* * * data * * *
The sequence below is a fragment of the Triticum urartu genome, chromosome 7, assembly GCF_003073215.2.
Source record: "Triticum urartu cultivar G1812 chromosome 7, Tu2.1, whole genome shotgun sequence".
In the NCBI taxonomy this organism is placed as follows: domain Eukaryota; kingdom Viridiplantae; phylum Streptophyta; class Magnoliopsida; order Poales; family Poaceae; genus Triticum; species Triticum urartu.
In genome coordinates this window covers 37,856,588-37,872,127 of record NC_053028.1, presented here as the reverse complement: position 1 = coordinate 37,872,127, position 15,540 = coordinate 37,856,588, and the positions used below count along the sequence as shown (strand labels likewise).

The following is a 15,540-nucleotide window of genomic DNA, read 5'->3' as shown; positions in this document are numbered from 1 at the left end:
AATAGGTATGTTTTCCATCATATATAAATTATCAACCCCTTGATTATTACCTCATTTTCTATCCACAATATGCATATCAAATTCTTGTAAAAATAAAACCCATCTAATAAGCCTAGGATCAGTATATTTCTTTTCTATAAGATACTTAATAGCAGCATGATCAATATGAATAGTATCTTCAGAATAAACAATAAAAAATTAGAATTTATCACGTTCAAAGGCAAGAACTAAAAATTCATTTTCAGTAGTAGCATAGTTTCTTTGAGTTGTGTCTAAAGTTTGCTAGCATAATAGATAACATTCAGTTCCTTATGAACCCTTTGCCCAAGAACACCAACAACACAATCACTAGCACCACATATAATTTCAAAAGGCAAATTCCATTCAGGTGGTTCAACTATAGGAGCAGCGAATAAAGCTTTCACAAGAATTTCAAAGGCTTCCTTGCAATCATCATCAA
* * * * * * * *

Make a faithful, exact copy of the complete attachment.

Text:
The sequence below is a fragment of the Triticum urartu genome, chromosome 7, assembly GCF_003073215.2.
Source record: "Triticum urartu cultivar G1812 chromosome 7, Tu2.1, whole genome shotgun sequence".
In the NCBI taxonomy this organism is placed as follows: domain Eukaryota; kingdom Viridiplantae; phylum Streptophyta; class Magnoliopsida; order Poales; family Poaceae; genus Triticum; species Triticum urartu.
In genome coordinates this window covers 37,856,588-37,872,127 of record NC_053028.1, presented here as the reverse complement: position 1 = coordinate 37,872,127, position 15,540 = coordinate 37,856,588, and the positions used below count along the sequence as shown (strand labels likewise).

The following is a 15,540-nucleotide window of genomic DNA, read 5'->3' as shown; positions in this document are numbered from 1 at the left end:
AATAGGTATGTTTTCCATCATATATAAATTATCAACCCCTTGATTATTACCTCATTTTCTATCCACAATATGCATATCAAATTCTTGTAAAAATAAAACCCATCTAATAAGCCTAGGATCAGTATATTTCTTTTCTATAAGATACTTAATAGCAGCATGATCAATATGAATAGTATCTTCAGAATAAACAATAAAAAATTAGAATTTATCACGTTCAAAGGCAAGAACTAAAAATTCATTTTCAGTAGTAGCATAGTTTCTTTGAGTTGTGTCTAAAGTTTGCTAGCATAATAGATAACATTCAGTTCCTTATGAACCCTTTGCCCAAGAACACCAACAACACAATCACTAGCACCACATATAATTTCAAAAGGCAAATTCCATTCAGGTGGTTCAACTATAGGAGCAGCGAATAAAGCTTTCACAAGAATTTCAAAGGCTTCCTTGCAATCATCATCAA